Women commonly get married around age 20 – although there are some girls that marry as young as 16 and some women who leave it a lot longer. The education divide is becoming a problem as increasingly women don’t want to marry uneducated boys.
Families in Mongolia don’t prepare for a baby’s arrival by buying clothes, toys or other necessities, or even selecting a name. They feel to do so is premature and could result in bad luck, so there’s a flurry of activity once the baby is born.
Once the baby has arrived families traditionally hang a small grey felt fox on a string above the baby’s head when they sleep. The fox is said to protect the baby from bad dreams and stops them crying at night. Mongolians believe a fox comes to the dreams of newborn babies and takes the mother away, which makes the baby cry.
VIRGILIA North Potosi, Bolivia (Photographer Steve Fraser)
Virgilia frequently swaddles baby Edwin in North Potosi, Bolivia. The local custom is thought to help keep a baby’s back strong.
Bolivia, a landlocked country in west central South America, borders Brazil, Argentina, Paraguay, Chile and Peru. When World Vision arrived in the area over 15 years ago, the arid environment meant families could only grow potatoes. Children were missing out on vital nutrients; their growth was stunted and malnutrition was at a staggering 70 per cent.
With World Vision’s support, the community embarked on a project to build a dam to funnel water down from the mountains. The water reaches more than 150 family farms, meaning they can now grow a variety of vegetables. Children are greatly benefitting, with cases of malnutrition more than halved.
Another issue with the region is lack of education. Girls rarely get the chance to finish school – one of the first steps to breaking the cycle of poverty. World Vision is working in rural Bolivia to strengthen gender equality. Part of this is teaching fathers to value their daughters’ education.
Motherhood in Bolivia
Bolivia is one of the poorest countries in Latin America. More than eight per cent of Bolivians are unemployed and about 60 per cent live below the poverty line. Income distribution among Bolivians is extremely uneven; in 2010 the country had the seventh highest income inequality in the world. As a result of this poverty, child malnutrition rates are high throughout the country. The World Vision World Food Program estimates that about a quarter of Bolivian children under the age of five suffer from stunted growth.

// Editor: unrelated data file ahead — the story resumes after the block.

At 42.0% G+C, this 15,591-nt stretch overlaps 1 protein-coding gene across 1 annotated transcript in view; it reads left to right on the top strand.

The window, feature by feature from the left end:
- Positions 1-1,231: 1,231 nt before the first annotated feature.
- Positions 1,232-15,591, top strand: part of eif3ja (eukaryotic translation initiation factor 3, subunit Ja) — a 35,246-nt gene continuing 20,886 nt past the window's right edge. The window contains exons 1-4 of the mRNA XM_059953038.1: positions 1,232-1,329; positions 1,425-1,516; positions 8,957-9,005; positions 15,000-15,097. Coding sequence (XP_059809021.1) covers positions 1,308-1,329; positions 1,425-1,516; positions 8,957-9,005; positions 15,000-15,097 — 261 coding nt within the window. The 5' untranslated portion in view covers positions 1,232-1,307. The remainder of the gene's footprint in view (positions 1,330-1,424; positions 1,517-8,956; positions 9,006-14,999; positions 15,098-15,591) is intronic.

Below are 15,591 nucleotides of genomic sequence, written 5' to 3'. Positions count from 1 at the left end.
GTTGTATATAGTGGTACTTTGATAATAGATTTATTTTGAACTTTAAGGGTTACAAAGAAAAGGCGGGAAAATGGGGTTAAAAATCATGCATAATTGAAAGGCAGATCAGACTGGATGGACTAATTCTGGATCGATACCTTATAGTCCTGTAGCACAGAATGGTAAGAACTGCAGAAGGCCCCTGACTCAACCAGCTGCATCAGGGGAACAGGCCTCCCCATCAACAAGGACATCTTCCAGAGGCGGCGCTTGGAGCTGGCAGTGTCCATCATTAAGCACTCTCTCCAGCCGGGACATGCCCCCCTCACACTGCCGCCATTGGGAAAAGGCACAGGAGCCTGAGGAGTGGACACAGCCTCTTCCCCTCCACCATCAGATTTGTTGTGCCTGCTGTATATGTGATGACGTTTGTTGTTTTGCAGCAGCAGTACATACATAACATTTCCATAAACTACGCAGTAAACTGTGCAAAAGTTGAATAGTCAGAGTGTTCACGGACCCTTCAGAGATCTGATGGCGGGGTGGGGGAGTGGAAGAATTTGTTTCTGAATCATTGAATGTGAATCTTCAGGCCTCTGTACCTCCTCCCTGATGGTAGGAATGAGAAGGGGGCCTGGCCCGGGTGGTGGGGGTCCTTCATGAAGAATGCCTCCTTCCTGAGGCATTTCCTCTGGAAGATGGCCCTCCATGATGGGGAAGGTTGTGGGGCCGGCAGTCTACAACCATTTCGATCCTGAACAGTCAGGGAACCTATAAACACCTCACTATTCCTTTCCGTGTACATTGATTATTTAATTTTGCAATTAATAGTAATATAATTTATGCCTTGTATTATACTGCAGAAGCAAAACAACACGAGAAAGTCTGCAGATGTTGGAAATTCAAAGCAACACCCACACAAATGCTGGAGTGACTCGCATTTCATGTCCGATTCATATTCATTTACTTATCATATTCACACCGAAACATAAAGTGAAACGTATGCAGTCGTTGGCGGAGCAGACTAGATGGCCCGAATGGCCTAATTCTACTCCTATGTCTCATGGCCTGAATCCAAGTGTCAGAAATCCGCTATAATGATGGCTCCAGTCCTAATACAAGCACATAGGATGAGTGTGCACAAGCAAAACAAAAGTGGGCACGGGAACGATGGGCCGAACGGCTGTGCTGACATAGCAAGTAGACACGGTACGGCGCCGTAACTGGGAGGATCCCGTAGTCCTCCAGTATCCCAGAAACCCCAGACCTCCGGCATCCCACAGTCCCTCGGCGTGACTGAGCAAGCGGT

Indigenous and rural communities have limited access to healthcare services and many Bolivian families do not have adequate sanitation. In the mid-1990s, Bolivia’s infant and maternal death rates were among the highest in Latin America. It was particularly difficult to deliver services to those living in Bolivia’s rugged terrain. Economic problems in the 1980s had also forced cutbacks in health services. But since the late 1990s, the Bolivian government has made cutting child and maternal mortality rates a central part of its health strategy.
SHASHIDA Dhaka, Bangladesh (Photographer KEN DUNCAN)
Young mother Shashida is pictured here with her daughters, nine-month-old Jannatul and three-year-old Akhi. Married at 14, Shashida is determined her own girls will not marry young.
Shashida lives in the slums in the capital city of Dhaka. The houses are made from corrugated iron, the rooms are single, about two by two metres, and are laid out side by side. The roofs are low and the ground is dirt. The temperature in the rooms exceeds 40 degrees in the summer. There is a communal cooking area, water pump for washing bodies and clothes and a shared drop toilet. The slums are crowded, narrow and ramshackle.
Motherhood in Bangladesh
Early pregnancy and early marriage is common in Bangladesh, particularly among the poor. People living in poverty who cannot afford to keep their daughters at home may marry them at a young age as they are then the responsibility of their husband. A lack of knowledge and education are common causes. Girls often marry between the ages of 14 to 16 and some are even married as young as 12.
There are many health complications for girls who become pregnant too young. Babies are often born with a low birth weight, and stunted growth and malnourishment is common.
Poor maternal and child health is a big issue in Bangladesh. The majority – 85 per cent – of Bangladesh women give birth at home with a traditional birth attendant, who is experienced in deliveries but doesn’t have any formal medical training.
World Vision is tackling child malnutrition through its PD/Hearth program, which educates women and men about the importance of a nutritious diet. It also includes pre and postnatal check-ups, as well as immunisation education and delivery.
About the project:
Ken Duncan was first touched by World Vision’s work in the early 1990s when on assignment to photograph projects in Bangladesh, Thailand, Malawi, Zimbabwe, Lebanon and Romania. This experience shocked and moved him to raise money for World Vision through his first book Vision of Hope: Children of the World (1994). In 2010, Duncan joined World Vision Australia’s CEO, Tim Costello, on a trip to India where he was again inspired to create another book to tell the story of mothers and their children. World Vision embraced Duncan’s concept and in 2012 he retraced his steps to Bangladesh and visited Mongolia for the first time. The other photographers in the book also generously donated their time and expertise to the project and proceeds will go towards helping World Vision’s development work around the world.
Vision of Hope: Mother & Child, celebrating the special bond between mothers and children around the world is available to order at: visionofhope.com.au.